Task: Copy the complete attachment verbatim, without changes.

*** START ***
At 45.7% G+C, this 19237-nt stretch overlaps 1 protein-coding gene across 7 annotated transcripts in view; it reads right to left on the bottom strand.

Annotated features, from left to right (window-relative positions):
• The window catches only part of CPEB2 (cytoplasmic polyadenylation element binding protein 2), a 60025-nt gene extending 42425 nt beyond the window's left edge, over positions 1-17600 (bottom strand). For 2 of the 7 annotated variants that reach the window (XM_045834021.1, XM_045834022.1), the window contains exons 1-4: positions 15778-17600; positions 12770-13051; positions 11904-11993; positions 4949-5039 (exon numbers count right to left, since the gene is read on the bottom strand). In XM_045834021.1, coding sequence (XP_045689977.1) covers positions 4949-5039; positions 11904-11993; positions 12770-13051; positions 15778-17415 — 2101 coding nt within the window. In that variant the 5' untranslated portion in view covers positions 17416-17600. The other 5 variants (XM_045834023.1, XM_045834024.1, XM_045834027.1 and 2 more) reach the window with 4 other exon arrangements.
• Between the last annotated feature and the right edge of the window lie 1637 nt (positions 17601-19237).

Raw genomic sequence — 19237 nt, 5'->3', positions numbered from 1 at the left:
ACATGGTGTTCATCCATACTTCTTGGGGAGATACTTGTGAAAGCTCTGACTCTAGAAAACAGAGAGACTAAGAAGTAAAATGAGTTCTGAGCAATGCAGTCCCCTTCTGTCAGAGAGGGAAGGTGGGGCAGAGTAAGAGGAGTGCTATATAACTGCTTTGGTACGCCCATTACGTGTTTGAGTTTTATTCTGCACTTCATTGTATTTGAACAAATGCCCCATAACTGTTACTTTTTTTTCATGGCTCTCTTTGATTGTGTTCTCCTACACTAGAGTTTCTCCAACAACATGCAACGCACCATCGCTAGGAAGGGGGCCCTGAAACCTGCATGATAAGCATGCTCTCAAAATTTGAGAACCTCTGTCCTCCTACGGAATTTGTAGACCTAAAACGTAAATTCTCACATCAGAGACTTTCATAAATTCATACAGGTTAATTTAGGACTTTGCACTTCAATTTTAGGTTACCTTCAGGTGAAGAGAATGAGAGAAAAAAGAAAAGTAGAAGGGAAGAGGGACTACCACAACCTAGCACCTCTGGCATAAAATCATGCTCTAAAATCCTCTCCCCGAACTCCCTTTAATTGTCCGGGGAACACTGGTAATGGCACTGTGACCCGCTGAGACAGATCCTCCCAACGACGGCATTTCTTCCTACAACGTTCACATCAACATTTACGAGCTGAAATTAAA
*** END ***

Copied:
At 45.7% G+C, this 19237-nt stretch overlaps 1 protein-coding gene across 7 annotated transcripts in view; it reads right to left on the bottom strand.

Annotated features, from left to right (window-relative positions):
• The window catches only part of CPEB2 (cytoplasmic polyadenylation element binding protein 2), a 60025-nt gene extending 42425 nt beyond the window's left edge, over positions 1-17600 (bottom strand). For 2 of the 7 annotated variants that reach the window (XM_045834021.1, XM_045834022.1), the window contains exons 1-4: positions 15778-17600; positions 12770-13051; positions 11904-11993; positions 4949-5039 (exon numbers count right to left, since the gene is read on the bottom strand). In XM_045834021.1, coding sequence (XP_045689977.1) covers positions 4949-5039; positions 11904-11993; positions 12770-13051; positions 15778-17415 — 2101 coding nt within the window. In that variant the 5' untranslated portion in view covers positions 17416-17600. The other 5 variants (XM_045834023.1, XM_045834024.1, XM_045834027.1 and 2 more) reach the window with 4 other exon arrangements.
• Between the last annotated feature and the right edge of the window lie 1637 nt (positions 17601-19237).

Raw genomic sequence — 19237 nt, 5'->3', positions numbered from 1 at the left:
ACATGGTGTTCATCCATACTTCTTGGGGAGATACTTGTGAAAGCTCTGACTCTAGAAAACAGAGAGACTAAGAAGTAAAATGAGTTCTGAGCAATGCAGTCCCCTTCTGTCAGAGAGGGAAGGTGGGGCAGAGTAAGAGGAGTGCTATATAACTGCTTTGGTACGCCCATTACGTGTTTGAGTTTTATTCTGCACTTCATTGTATTTGAACAAATGCCCCATAACTGTTACTTTTTTTTCATGGCTCTCTTTGATTGTGTTCTCCTACACTAGAGTTTCTCCAACAACATGCAACGCACCATCGCTAGGAAGGGGGCCCTGAAACCTGCATGATAAGCATGCTCTCAAAATTTGAGAACCTCTGTCCTCCTACGGAATTTGTAGACCTAAAACGTAAATTCTCACATCAGAGACTTTCATAAATTCATACAGGTTAATTTAGGACTTTGCACTTCAATTTTAGGTTACCTTCAGGTGAAGAGAATGAGAGAAAAAAGAAAAGTAGAAGGGAAGAGGGACTACCACAACCTAGCACCTCTGGCATAAAATCATGCTCTAAAATCCTCTCCCCGAACTCCCTTTAATTGTCCGGGGAACACTGGTAATGGCACTGTGACCCGCTGAGACAGATCCTCCCAACGACGGCATTTCTTCCTACAACGTTCACATCAACATTTACGAGCTGAAATTAAA